Warren Joseph Avery is a 2014 graduate of the PsyD Program in Clinical Psychology at Antioch University, New England


hardiness, resiliency, PTSD, combat, commitment, challenge, control, posttraumatic stress disorder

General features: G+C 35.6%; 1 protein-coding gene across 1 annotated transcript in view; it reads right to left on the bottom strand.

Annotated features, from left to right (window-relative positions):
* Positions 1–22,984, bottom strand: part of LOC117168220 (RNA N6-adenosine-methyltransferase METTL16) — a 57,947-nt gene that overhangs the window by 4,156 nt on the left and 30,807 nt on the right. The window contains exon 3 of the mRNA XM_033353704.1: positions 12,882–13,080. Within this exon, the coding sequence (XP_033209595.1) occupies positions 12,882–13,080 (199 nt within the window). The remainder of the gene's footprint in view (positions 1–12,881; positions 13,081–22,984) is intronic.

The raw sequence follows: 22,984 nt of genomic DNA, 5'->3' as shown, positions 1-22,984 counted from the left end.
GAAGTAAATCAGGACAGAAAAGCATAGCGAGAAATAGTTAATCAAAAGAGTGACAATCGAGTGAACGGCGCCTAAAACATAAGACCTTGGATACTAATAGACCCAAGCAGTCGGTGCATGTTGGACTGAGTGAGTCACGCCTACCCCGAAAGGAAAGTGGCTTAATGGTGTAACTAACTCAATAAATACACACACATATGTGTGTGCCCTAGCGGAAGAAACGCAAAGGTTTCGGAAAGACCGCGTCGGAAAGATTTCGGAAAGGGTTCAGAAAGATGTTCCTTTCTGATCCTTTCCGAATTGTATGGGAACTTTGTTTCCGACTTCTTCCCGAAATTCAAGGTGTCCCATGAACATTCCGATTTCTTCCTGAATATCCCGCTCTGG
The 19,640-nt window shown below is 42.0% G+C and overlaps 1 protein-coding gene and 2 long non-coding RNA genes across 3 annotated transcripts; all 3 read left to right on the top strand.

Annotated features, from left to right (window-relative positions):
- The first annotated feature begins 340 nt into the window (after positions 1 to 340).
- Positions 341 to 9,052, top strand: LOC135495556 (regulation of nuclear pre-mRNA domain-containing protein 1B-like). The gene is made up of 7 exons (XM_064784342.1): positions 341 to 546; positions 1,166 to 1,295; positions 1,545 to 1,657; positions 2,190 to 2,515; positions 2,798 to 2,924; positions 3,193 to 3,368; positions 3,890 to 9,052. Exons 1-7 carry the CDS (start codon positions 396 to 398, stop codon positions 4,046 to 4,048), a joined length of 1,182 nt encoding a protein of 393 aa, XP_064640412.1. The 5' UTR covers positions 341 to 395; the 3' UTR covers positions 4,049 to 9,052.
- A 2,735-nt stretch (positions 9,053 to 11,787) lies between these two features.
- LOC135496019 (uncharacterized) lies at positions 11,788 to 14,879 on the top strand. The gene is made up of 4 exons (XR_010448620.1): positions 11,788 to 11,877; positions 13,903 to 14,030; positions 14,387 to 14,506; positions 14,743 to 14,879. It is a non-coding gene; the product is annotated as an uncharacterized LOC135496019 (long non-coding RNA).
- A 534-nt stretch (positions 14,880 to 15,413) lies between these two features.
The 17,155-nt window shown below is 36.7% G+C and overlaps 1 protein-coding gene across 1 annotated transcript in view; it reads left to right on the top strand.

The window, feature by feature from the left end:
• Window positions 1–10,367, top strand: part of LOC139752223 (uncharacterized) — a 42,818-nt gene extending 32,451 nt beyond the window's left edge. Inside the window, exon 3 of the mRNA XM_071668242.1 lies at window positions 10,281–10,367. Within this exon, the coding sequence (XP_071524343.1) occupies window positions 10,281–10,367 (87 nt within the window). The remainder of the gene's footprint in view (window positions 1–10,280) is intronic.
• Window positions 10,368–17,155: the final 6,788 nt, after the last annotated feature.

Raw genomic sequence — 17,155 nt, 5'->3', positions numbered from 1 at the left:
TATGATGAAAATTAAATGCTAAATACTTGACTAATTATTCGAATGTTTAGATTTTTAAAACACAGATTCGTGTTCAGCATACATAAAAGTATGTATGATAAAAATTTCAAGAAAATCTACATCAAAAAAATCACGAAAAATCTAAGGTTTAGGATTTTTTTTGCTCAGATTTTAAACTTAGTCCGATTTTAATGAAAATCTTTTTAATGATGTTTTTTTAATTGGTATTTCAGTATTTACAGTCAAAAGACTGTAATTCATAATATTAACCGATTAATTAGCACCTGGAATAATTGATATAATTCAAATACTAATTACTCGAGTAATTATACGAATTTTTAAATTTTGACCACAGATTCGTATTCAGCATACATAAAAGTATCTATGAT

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Research suggests that the personality factor hardiness may aid in resilience to combat PTSD. The need to understand resiliency factors like hardiness becomes more urgent as the depth of the epidemic of combat PTSD among veterans becomes more evident. Hardiness consists of three dimensions: (a) commitment, (b) control, and (c) challenge. This study was designed to explore the relationship between the dimensions of hardiness and combat PTSD in Operation Enduring Freedom (OEF) and Operation Iraqi Freedom (OIF) veterans. Participants were contacted through college veterans offices across the nation, and measures were anonymously completed online. Veterans who participated in the study were asked to complete measures of demographics, hardiness, PTSD, and combat exposure. Correlations suggest that commitment hardiness is a better predictor of resilience to combat PTSD, than challenge or control hardiness. A significant correlation of lesser magnitude was also found for challenge hardiness and combat PTSD. The relationship between control hardiness and combat PTSD was nonsignificant. The relationship between commitment hardiness and combat PTSD is consistent across relevant studies. Further research is needed to clarify the reliability of the relationship between challenge and control hardiness, and to learn whether interventions to increase commitment hardiness result in lower levels of PTSD in veterans.